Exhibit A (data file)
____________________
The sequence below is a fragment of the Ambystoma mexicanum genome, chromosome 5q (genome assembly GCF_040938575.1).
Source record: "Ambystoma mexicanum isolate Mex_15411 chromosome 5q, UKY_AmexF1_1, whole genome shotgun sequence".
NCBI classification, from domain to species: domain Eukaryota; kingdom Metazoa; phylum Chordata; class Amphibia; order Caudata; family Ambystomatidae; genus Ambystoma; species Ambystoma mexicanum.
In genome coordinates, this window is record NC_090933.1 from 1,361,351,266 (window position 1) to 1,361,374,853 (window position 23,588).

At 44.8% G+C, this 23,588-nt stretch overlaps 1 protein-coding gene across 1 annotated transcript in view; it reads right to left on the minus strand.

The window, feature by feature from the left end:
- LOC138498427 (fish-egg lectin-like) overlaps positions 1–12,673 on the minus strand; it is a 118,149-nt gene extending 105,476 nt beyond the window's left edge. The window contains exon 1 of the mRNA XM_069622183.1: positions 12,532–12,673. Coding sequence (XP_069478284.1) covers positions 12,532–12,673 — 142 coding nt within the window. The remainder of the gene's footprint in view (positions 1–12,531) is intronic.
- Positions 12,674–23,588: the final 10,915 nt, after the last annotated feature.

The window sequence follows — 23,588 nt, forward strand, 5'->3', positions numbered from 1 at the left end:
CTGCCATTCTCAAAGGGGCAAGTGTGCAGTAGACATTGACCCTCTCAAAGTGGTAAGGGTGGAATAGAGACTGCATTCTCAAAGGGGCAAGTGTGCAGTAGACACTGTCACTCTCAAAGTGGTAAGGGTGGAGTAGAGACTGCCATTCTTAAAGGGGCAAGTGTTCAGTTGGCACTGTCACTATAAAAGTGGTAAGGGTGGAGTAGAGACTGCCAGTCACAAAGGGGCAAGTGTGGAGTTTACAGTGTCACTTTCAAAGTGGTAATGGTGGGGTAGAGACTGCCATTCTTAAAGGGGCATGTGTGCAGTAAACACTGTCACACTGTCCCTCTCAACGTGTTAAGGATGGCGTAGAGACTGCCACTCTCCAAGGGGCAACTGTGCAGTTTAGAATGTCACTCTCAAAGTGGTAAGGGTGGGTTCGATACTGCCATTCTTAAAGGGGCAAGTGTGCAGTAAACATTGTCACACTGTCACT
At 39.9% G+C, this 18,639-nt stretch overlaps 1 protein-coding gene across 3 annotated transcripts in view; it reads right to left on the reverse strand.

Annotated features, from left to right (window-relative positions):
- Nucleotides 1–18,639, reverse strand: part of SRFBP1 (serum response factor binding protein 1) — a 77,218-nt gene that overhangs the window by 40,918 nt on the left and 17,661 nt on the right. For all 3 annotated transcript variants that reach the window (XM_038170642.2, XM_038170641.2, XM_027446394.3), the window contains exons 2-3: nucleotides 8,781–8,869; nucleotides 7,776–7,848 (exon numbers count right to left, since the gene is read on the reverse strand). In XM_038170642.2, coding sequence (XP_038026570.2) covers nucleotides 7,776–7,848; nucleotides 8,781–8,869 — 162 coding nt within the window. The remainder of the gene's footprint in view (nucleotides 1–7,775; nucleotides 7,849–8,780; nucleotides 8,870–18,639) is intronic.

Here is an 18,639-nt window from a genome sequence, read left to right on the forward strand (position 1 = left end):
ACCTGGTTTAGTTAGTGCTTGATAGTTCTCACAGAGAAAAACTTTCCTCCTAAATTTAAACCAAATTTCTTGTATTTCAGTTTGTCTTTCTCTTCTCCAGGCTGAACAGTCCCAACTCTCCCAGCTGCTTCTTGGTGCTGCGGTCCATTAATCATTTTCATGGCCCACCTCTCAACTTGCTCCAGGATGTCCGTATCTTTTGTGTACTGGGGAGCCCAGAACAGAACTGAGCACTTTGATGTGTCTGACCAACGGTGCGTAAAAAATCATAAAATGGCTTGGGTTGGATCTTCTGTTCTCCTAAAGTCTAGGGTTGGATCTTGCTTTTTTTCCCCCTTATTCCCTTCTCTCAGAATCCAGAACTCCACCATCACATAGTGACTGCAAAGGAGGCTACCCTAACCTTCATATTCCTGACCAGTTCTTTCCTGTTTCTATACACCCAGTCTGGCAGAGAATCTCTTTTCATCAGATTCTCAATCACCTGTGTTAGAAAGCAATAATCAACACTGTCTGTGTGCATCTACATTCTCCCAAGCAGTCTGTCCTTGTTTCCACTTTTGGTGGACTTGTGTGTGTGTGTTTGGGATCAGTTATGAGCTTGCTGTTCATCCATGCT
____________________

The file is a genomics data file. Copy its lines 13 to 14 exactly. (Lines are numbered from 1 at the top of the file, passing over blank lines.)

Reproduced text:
- Nucleotides 1–18,639, reverse strand: part of SRFBP1 (serum response factor binding protein 1) — a 77,218-nt gene that overhangs the window by 40,918 nt on the left and 17,661 nt on the right. For all 3 annotated transcript variants that reach the window (XM_038170642.2, XM_038170641.2, XM_027446394.3), the window contains exons 2-3: nucleotides 8,781–8,869; nucleotides 7,776–7,848 (exon numbers count right to left, since the gene is read on the reverse strand). In XM_038170642.2, coding sequence (XP_038026570.2) covers nucleotides 7,776–7,848; nucleotides 8,781–8,869 — 162 coding nt within the window. The remainder of the gene's footprint in view (nucleotides 1–7,775; nucleotides 7,849–8,780; nucleotides 8,870–18,639) is intronic.

Here is an 18,639-nt window from a genome sequence, read left to right on the forward strand (position 1 = left end):